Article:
On the picture: The large fountain (‘şadırvan’) where worshippers can perform ritual ablutions before prayer; it lies quite centrally in the mosque’s interior. It has sixteen sides (and thus sixteen stools placed around it) and was built around 1660, commissioned by Kara Çelebizade Abdülaziz Efendi, who was an important Ottoman state official and the 33th ‘Şeyhülislam’ (the highest rank in Ottoman authority in the issues of Islam).
The access to the square area around the fountain (delineated by the low wooden balustrade) is prohibited for women.
Regarding ritual ablutions:
‘Wudu’ (Arabic: الوضوء al-wuḍūʼ) or in turkish: ‘abdest’?is the Islamic procedure for washing parts of the body, typically in preparation for formal prayers. The turkish word is from Persian origin (âb = water & dest = to take) and was introduced in Seljuk times (11th – 13th century).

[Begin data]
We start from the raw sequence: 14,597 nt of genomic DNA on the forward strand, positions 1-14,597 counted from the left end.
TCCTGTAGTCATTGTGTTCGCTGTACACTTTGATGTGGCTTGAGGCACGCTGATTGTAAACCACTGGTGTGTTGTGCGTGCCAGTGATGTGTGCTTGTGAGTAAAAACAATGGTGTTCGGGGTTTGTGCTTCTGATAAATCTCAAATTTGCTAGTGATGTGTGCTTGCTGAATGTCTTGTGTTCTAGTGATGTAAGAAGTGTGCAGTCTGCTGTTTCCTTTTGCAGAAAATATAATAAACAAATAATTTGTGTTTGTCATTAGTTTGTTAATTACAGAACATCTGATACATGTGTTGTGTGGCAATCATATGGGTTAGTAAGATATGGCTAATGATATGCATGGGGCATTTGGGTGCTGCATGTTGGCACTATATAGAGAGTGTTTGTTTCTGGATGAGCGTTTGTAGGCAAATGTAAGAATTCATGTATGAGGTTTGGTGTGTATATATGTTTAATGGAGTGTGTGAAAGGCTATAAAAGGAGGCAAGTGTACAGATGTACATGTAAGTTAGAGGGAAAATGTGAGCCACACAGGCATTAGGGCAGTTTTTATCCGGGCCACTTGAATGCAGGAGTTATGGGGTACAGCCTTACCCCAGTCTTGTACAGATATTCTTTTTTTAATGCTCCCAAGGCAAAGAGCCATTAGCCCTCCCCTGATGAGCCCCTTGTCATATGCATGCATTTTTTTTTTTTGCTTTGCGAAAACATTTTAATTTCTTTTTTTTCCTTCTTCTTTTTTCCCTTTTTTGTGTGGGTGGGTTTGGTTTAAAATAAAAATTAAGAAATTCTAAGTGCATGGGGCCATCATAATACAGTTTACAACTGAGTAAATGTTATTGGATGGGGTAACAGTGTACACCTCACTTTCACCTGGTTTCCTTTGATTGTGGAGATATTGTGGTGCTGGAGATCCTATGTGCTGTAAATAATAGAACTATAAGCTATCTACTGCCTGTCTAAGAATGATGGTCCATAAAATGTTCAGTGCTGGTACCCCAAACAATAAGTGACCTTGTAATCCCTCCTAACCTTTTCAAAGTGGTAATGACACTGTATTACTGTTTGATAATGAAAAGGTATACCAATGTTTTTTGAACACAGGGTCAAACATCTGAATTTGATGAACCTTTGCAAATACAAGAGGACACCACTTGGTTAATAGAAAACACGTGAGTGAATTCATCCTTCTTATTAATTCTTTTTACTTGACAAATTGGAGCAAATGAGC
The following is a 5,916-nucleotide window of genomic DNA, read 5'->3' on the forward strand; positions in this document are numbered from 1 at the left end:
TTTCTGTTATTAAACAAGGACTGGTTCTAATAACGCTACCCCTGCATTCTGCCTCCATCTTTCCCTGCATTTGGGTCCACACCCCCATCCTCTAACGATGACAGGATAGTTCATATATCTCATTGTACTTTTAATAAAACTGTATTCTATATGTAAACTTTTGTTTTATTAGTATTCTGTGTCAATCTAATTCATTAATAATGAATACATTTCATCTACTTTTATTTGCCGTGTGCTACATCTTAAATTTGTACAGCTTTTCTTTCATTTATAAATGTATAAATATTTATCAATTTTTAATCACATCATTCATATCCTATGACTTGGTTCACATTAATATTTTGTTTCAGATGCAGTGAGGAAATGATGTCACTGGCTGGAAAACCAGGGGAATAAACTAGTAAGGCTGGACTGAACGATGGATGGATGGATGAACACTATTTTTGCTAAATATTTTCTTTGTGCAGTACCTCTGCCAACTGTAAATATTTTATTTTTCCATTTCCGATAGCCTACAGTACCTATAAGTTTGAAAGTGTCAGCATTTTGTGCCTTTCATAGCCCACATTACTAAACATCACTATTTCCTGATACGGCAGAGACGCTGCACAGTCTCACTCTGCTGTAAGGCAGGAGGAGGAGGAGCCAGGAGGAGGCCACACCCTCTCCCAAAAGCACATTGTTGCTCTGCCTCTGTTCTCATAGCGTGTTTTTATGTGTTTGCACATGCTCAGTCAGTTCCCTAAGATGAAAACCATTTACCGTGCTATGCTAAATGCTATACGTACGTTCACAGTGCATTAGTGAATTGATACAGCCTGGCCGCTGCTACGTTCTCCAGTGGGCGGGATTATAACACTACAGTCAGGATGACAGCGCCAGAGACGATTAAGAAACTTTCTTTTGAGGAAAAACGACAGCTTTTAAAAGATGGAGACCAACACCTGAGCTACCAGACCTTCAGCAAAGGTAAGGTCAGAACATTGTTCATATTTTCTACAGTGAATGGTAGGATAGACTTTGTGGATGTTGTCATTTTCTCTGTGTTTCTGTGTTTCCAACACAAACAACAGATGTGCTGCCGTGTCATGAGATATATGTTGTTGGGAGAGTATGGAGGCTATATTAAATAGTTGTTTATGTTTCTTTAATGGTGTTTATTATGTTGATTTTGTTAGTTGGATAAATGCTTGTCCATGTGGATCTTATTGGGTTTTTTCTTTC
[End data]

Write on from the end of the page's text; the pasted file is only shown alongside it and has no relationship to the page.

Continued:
For Sunni moslims, the procedure (which can be characterised as ‘small washings’) consists of four actions: washing the face once; washing both arms including the elbows once; performing ‘masah’ of one-fourth of the head; washing both the feet once up to and including the ankles.
‘Masah’ of the head: wet hands should be passed all over the head, with a deliberate stroke downwards from the top of the head; then index fingers are placed in ear canal while thumbs pass behind ears and lobes; then swipe back of hands over neck nape. This is done in one continuous motion, without refreshing the hands with water for each component.
Correspondent: J.M.Criel, Antwerpen.
Sources: Webside of ‘bursaulucamii.com’ & Wikipedia.